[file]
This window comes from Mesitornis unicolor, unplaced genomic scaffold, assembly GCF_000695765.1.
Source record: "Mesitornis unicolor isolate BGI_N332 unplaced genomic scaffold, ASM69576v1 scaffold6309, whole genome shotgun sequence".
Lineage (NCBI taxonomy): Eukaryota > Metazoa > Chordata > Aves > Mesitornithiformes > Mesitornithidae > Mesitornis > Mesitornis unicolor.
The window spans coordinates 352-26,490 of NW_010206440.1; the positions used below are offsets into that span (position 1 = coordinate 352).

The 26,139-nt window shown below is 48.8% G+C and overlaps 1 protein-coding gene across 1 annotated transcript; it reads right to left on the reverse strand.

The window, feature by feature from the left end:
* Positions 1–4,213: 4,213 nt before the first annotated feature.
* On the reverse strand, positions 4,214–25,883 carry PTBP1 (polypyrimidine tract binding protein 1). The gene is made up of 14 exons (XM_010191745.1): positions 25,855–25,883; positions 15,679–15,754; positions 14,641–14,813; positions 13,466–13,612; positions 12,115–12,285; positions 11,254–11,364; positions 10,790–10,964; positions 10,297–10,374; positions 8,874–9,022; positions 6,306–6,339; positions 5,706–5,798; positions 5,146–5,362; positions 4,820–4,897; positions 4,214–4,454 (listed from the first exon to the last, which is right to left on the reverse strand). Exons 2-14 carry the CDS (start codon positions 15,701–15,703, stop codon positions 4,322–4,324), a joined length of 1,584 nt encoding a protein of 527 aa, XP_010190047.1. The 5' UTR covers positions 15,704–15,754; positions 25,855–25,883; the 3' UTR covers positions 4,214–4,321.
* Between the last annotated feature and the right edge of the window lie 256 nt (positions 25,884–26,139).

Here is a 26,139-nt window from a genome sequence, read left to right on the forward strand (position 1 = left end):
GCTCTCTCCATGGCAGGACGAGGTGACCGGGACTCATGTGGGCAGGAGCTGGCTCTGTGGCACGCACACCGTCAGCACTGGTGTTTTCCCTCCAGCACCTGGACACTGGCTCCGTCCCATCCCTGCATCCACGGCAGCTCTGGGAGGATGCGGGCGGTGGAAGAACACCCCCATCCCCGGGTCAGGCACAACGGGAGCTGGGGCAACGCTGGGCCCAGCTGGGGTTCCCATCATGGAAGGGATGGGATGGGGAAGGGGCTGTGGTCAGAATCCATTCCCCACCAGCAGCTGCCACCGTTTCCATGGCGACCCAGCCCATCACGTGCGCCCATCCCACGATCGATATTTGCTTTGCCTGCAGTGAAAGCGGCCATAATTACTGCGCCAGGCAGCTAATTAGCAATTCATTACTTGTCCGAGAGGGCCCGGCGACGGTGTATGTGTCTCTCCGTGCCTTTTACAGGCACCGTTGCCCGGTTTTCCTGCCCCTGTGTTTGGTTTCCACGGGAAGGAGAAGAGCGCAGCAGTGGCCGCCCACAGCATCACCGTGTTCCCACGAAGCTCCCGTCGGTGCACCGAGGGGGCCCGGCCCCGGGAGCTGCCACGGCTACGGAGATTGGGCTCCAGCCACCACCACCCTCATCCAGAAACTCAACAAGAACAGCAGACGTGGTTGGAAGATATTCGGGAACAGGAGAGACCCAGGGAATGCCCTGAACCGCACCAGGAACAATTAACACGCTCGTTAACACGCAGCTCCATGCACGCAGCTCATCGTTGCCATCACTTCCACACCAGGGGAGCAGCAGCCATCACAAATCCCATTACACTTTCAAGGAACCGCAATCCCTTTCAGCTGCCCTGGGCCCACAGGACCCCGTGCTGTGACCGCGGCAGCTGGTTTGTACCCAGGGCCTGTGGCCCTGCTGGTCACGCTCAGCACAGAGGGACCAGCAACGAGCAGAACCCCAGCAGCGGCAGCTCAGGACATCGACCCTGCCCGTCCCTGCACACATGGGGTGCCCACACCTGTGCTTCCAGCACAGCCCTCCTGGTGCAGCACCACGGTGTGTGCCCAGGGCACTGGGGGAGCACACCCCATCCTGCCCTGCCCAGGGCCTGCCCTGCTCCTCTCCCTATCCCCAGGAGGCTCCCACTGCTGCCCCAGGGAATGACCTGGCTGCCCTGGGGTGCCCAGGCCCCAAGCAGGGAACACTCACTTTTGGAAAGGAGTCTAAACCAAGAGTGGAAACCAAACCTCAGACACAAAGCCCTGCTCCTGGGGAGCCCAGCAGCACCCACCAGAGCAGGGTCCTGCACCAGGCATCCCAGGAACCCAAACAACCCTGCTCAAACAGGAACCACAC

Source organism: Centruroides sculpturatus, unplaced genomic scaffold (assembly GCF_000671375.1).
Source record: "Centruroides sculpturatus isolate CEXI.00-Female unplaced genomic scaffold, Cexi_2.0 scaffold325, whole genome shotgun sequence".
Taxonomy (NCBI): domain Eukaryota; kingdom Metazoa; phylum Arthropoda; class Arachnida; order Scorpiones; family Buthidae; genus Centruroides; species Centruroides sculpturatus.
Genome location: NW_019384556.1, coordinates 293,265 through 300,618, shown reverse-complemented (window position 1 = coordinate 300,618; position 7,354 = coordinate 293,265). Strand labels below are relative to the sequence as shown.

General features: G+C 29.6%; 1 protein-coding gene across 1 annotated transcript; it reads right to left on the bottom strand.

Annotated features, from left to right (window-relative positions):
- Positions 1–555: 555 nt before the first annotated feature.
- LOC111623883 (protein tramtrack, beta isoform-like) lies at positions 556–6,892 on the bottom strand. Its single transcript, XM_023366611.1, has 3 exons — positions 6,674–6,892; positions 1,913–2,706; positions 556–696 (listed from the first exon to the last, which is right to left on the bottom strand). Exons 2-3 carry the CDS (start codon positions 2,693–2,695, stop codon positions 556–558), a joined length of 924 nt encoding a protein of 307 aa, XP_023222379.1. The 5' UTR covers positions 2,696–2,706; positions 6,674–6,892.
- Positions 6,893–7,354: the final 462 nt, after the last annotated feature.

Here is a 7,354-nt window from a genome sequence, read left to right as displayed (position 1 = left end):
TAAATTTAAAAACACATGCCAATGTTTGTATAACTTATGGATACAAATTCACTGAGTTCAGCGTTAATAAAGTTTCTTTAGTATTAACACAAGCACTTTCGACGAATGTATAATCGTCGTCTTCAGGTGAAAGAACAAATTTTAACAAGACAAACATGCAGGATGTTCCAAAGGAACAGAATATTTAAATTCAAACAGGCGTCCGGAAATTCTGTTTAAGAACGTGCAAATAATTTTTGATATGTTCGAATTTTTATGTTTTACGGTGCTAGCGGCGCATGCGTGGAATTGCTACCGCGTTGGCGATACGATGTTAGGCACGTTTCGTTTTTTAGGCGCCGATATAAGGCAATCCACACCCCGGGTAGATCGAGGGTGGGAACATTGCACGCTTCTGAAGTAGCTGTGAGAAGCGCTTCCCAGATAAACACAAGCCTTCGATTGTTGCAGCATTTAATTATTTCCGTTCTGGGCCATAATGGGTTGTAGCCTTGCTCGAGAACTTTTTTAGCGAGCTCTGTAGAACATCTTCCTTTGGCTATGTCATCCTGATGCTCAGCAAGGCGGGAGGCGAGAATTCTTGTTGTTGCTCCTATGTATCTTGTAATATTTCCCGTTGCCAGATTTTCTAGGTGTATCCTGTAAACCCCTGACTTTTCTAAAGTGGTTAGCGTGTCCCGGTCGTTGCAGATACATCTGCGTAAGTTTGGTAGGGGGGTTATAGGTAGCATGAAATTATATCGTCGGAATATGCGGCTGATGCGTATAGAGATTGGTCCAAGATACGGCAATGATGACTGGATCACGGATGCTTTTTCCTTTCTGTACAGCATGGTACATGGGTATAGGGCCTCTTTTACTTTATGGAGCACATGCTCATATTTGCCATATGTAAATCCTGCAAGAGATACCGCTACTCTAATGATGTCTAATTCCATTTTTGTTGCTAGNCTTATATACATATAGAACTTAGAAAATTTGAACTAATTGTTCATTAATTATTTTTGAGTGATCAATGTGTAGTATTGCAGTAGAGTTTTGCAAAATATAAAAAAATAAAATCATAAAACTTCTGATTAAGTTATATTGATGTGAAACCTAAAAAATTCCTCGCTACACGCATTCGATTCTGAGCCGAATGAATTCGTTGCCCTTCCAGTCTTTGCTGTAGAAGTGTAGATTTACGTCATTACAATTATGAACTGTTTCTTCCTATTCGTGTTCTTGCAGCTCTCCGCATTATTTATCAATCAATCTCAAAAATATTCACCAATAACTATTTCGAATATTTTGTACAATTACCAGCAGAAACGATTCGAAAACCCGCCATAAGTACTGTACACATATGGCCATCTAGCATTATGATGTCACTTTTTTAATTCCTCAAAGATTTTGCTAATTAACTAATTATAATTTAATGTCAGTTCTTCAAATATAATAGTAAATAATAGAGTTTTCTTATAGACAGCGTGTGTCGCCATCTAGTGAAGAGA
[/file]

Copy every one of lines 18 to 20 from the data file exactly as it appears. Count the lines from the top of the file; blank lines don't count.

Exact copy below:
- Positions 1–555: 555 nt before the first annotated feature.
- LOC111623883 (protein tramtrack, beta isoform-like) lies at positions 556–6,892 on the bottom strand. Its single transcript, XM_023366611.1, has 3 exons — positions 6,674–6,892; positions 1,913–2,706; positions 556–696 (listed from the first exon to the last, which is right to left on the bottom strand). Exons 2-3 carry the CDS (start codon positions 2,693–2,695, stop codon positions 556–558), a joined length of 924 nt encoding a protein of 307 aa, XP_023222379.1. The 5' UTR covers positions 2,696–2,706; positions 6,674–6,892.
- Positions 6,893–7,354: the final 462 nt, after the last annotated feature.